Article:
All three events came down to the wire and could easily have finished with different winners.
The first event to finish today was the Vladimirs Petrovs Memorial in Jurmala, Latvia. Radoslaw Wojtaszek and Vladimir Malakhov tied for first at 10.5/14, with Wojtaszek winning on tiebreaks, but Vassily Ivanchuk could have been the sole winner. He tied with Chanda Sandipan for 3rd-4th, half a point behind, but he was winning against Chandipan in the last round and miscalculated the attack. It wasn't even difficult, really, but in a quick game, especially at the end of a long tournament, anything can happen.
Here he correctly pseudo-sacrificed the rook with 31.Rxg6+ (31...hxg6?? 32.Qxg6+ Kf8 33.Qg7#), and after 31...Kf7 the simplest win was 32.Rf6+ Ke7 33.Qg7+ Kd8 34.Rd6+, game over. Instead he played 32.Qc7+??, perhaps hallucinating that after 32...Kxg6 33.Qg7+ Kf5 34.Qf6+ that Black would have to walk into 34...Ke4(??) 35.Qf3#. After 34...Kg4 there's neither mate nor even a perpetual, and White resigned several moves later.
The second event to finish was Aeroflot. Alexander Grischuk beat Gata Kamsky 1.5-.5 in one semi-final, while Sergey Karjakin had to work very hard to defeat Ian Nepomniachtchi 2-1 in the other. Karjakin was under pressure in every game, but held draws in the regular games and pulled out the Armageddon game thanks to his doing a better job of maintaining his focus. Nepomniachtchi was pressing, but then was clearly taken aback by Karjakin's 34...Ne5! Black should have been much better, but Karjakin allowed White to regain both his position and his bearings, but then "Nepo" got stunned a second time, by 46...g5. By now he was getting rattled, and both players were getting short of time, so perhaps his third loose moment, 52.f7??, was less surprising. Karjakin picked up the pawn with 52...Qf4+, and this time White wouldn't get a reprieve.
Karjakin was similarly scrappy in the final. In game one he got nothing with White against Grischuk, and had to prove the draw. (It wasn't too tough, but still, he was the one needing to do it.) In game 2 Grischuk had serious winning chances and - unusually for Grischuk - an advantage on the clock. Karjakin escaped again. Finally, in the Armageddon game it was Karjakin who was pushing with White, and after 28...Kh8? 29.Qd3 he was seriously better. Karjakin maintained his advantage on the clock, which combined with a meaningful extra pawn to give him a decisive plus. Nevertheless, it all came down to a time scramble, when Karjakin, trying to run Grischuk out of time while avoiding a perpetual, blundered into a lost position. (It was lost before 54.Qe4+.) Fortunately, and appropriately, given the course of the game and the clock, Grischuk did run out of time, and Karjakin and his two extra seconds won the event. (You can watch the live coverage of today's action here; the final game starts at 10:51:00.)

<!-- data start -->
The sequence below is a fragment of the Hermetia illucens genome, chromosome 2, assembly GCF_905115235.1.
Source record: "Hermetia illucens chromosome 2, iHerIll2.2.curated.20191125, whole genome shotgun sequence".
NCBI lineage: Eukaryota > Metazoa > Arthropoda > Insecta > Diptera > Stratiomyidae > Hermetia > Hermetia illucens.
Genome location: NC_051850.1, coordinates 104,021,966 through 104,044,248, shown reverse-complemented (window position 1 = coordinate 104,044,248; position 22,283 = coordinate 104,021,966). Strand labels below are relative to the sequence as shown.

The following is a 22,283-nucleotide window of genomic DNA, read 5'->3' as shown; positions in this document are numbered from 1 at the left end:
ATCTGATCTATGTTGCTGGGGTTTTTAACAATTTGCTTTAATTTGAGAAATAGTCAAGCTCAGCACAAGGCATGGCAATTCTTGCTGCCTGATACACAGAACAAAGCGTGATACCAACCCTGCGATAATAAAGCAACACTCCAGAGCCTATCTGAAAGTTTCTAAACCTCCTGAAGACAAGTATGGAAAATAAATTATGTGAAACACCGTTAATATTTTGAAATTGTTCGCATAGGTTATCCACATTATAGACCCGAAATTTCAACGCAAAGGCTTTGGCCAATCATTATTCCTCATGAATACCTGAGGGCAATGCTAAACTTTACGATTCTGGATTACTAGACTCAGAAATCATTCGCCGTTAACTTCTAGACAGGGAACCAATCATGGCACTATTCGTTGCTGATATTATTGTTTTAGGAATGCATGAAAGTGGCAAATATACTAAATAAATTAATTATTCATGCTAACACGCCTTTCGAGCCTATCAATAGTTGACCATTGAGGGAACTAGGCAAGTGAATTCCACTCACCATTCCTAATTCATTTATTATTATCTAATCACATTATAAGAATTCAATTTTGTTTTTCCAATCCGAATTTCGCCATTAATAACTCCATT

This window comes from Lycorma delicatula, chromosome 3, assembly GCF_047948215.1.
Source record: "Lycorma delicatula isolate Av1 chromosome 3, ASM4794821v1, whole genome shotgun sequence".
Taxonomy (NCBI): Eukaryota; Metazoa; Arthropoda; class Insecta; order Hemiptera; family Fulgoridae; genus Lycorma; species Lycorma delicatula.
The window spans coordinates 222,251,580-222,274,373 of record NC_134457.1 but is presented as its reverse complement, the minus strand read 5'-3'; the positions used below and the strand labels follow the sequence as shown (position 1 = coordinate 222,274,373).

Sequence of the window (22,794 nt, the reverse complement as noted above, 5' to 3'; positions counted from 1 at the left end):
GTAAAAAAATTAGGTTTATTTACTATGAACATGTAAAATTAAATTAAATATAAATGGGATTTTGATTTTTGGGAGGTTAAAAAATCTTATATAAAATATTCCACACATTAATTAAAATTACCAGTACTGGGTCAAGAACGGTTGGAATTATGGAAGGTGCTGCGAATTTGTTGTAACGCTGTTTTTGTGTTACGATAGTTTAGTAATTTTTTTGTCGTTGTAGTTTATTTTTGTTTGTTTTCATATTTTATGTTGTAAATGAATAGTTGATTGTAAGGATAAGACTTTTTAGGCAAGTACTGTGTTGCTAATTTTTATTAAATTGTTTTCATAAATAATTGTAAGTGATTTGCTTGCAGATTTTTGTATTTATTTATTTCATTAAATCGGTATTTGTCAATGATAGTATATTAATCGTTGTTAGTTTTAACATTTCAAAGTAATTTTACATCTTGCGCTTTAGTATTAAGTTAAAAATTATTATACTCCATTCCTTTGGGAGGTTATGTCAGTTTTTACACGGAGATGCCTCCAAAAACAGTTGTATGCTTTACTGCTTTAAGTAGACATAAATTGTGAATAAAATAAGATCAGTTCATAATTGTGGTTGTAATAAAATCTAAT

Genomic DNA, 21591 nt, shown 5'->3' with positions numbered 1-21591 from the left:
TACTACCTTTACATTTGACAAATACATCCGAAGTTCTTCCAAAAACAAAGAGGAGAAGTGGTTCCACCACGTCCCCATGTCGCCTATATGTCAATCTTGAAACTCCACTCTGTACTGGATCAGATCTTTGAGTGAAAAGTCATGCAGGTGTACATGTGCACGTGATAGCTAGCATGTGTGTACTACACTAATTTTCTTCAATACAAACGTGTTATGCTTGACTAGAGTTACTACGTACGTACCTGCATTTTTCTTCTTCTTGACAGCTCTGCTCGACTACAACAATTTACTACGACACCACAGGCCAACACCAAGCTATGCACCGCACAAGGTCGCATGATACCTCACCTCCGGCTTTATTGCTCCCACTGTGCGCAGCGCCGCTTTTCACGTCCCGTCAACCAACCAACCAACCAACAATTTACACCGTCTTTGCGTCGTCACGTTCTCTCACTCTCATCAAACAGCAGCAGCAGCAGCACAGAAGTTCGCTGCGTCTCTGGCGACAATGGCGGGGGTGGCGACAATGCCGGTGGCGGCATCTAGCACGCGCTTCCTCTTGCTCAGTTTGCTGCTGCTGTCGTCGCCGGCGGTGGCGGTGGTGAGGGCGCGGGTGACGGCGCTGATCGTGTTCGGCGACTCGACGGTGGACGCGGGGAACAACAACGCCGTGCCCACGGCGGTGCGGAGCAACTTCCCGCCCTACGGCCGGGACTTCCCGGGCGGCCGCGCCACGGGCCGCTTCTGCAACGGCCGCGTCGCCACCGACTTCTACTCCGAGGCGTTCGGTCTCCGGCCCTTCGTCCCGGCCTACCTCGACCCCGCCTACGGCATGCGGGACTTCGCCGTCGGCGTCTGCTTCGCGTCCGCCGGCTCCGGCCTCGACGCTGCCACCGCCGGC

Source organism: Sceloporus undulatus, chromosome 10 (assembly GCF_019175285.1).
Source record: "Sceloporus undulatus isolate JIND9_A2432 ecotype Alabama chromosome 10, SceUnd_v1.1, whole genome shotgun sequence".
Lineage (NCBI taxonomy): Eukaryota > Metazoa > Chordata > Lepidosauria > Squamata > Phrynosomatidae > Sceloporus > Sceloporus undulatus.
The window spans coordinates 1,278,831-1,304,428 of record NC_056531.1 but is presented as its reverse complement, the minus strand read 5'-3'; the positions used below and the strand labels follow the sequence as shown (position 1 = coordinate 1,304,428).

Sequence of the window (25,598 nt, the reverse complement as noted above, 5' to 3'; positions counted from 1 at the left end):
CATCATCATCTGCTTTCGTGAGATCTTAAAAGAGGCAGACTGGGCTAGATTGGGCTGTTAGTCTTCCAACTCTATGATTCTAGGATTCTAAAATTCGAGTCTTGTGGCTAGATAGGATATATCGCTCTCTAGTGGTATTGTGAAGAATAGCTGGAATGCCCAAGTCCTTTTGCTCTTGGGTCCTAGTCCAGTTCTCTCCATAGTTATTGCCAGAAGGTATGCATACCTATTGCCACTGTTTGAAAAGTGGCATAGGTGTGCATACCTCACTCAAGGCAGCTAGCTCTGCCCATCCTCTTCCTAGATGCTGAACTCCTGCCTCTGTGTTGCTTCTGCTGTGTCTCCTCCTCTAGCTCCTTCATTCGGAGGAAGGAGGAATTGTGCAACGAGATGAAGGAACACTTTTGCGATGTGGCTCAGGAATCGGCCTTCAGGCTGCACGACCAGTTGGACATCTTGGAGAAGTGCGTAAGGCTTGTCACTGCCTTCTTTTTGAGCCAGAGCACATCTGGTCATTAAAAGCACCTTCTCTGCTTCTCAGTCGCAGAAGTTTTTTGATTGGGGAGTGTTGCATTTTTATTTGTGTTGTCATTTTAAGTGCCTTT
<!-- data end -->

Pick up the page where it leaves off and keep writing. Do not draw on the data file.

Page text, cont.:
Finally, the Grenke Chess Classic. Fabiano Caruana had led throughout, but a surprise loss in round 9 combined with Viswanathan Anand's win had them tied coming into the final round. Had they finished tied, there would have been a playoff, but alas, it was not to be.
The shortest game (but not the first to finish, as Mark Crowther noted by email) was Michael Adams - Georg Meier, a draw that saw both players finish the tournament on 50%, and cleared the way for the first-place battle. With White, Arkadij Naiditsch played 3.Bb5+ against Anand's Sicilian and followed the old Kasparov-Rest of the World game from the late 1990s. There Kasparov (and most of his followers) played 14.Nb6+, but Naiditsch tried 14.Nc3 instead. After Anand's 16...Nd5! Black's position was very safe. Anand outplayed Naiditsch to reach a better rook ending - indeed, despite his self-critical remarks after the game it seems he played perfect or at least error-free chess through the key moment at move 33.
Here, unaccountably, Naiditsch played 33.Ke1?, which at best is a waste of a tempo. 33.Ke2 might have drawn, but with an extra tempo for his rook to get back into the action, Anand reached a position that was clearly winning after 38...h2.
White's problem is that he'll eventually lose the a-pawn, and then eventually lose the f-pawn, and after that the elementary tactic ...Ra1 Rxh2 Ra2+ will finish the job.
So Anand won, and to force a playoff Caruana would have to defeat Daniel Fridman. Fridman's choice of the ultra-solid Exchange Variation against the Slav made that seem highly unlikely, but that changed when he blundered a pawn on move 36. Fridman defended resourcefully - 54.f5+ was especially nice - but like the Grim Reaper Caruana made progress. After Fridman's 65.Kd3-e2, the last critical position of the tournament was reached:
Caruana has not one but two winning moves here: 65...f4 and 65...g2 (66.Kf2 f4). Unfortunately, he chose door #3 by playing 65...Ke4??, and after 66.d5! it was revealed that he chose the door without a prize. Fridman held the draw, and Anand won his first classical tournament since something like 2008!
1. Anand 6.5/10
2. Caruana 6
3-4. Adams, Meier 5
5. Naiditsch 4
6. Fridman 3.5